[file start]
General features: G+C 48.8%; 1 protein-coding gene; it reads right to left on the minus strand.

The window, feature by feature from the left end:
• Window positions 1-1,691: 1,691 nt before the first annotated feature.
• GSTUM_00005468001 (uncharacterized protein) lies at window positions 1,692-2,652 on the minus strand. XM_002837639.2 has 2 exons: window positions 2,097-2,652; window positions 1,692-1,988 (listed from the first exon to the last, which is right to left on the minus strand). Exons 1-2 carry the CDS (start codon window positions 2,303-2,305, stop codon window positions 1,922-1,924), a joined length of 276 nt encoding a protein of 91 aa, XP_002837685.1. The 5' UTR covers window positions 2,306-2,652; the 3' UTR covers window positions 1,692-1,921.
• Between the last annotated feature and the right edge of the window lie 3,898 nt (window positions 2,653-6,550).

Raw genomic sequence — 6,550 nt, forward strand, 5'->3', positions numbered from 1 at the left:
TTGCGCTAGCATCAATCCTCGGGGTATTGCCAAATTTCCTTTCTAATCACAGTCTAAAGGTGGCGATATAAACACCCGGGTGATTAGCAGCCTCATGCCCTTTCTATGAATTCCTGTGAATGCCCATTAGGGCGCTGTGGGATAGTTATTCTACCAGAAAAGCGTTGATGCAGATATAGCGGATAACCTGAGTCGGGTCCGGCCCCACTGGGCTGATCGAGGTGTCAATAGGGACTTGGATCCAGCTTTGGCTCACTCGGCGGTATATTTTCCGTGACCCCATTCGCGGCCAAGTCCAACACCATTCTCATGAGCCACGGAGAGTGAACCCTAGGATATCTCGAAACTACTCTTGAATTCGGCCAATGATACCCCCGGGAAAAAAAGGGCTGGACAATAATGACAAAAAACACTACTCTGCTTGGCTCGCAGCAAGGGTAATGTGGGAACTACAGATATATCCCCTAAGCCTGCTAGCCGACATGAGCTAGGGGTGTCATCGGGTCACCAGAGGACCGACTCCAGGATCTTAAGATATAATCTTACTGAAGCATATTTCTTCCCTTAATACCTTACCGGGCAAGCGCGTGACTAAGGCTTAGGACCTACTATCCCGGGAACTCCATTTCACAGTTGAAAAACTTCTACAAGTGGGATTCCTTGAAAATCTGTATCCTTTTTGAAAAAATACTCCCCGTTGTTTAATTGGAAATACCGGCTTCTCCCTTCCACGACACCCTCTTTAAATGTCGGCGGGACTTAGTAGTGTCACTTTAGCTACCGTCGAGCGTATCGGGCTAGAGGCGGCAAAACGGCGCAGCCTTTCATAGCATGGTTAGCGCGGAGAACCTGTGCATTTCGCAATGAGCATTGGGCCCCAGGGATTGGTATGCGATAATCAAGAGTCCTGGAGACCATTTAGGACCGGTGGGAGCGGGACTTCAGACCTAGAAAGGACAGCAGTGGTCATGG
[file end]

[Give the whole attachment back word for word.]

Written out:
General features: G+C 48.8%; 1 protein-coding gene; it reads right to left on the minus strand.

The window, feature by feature from the left end:
• Window positions 1-1,691: 1,691 nt before the first annotated feature.
• GSTUM_00005468001 (uncharacterized protein) lies at window positions 1,692-2,652 on the minus strand. XM_002837639.2 has 2 exons: window positions 2,097-2,652; window positions 1,692-1,988 (listed from the first exon to the last, which is right to left on the minus strand). Exons 1-2 carry the CDS (start codon window positions 2,303-2,305, stop codon window positions 1,922-1,924), a joined length of 276 nt encoding a protein of 91 aa, XP_002837685.1. The 5' UTR covers window positions 2,306-2,652; the 3' UTR covers window positions 1,692-1,921.
• Between the last annotated feature and the right edge of the window lie 3,898 nt (window positions 2,653-6,550).

Raw genomic sequence — 6,550 nt, forward strand, 5'->3', positions numbered from 1 at the left:
TTGCGCTAGCATCAATCCTCGGGGTATTGCCAAATTTCCTTTCTAATCACAGTCTAAAGGTGGCGATATAAACACCCGGGTGATTAGCAGCCTCATGCCCTTTCTATGAATTCCTGTGAATGCCCATTAGGGCGCTGTGGGATAGTTATTCTACCAGAAAAGCGTTGATGCAGATATAGCGGATAACCTGAGTCGGGTCCGGCCCCACTGGGCTGATCGAGGTGTCAATAGGGACTTGGATCCAGCTTTGGCTCACTCGGCGGTATATTTTCCGTGACCCCATTCGCGGCCAAGTCCAACACCATTCTCATGAGCCACGGAGAGTGAACCCTAGGATATCTCGAAACTACTCTTGAATTCGGCCAATGATACCCCCGGGAAAAAAAGGGCTGGACAATAATGACAAAAAACACTACTCTGCTTGGCTCGCAGCAAGGGTAATGTGGGAACTACAGATATATCCCCTAAGCCTGCTAGCCGACATGAGCTAGGGGTGTCATCGGGTCACCAGAGGACCGACTCCAGGATCTTAAGATATAATCTTACTGAAGCATATTTCTTCCCTTAATACCTTACCGGGCAAGCGCGTGACTAAGGCTTAGGACCTACTATCCCGGGAACTCCATTTCACAGTTGAAAAACTTCTACAAGTGGGATTCCTTGAAAATCTGTATCCTTTTTGAAAAAATACTCCCCGTTGTTTAATTGGAAATACCGGCTTCTCCCTTCCACGACACCCTCTTTAAATGTCGGCGGGACTTAGTAGTGTCACTTTAGCTACCGTCGAGCGTATCGGGCTAGAGGCGGCAAAACGGCGCAGCCTTTCATAGCATGGTTAGCGCGGAGAACCTGTGCATTTCGCAATGAGCATTGGGCCCCAGGGATTGGTATGCGATAATCAAGAGTCCTGGAGACCATTTAGGACCGGTGGGAGCGGGACTTCAGACCTAGAAAGGACAGCAGTGGTCATGG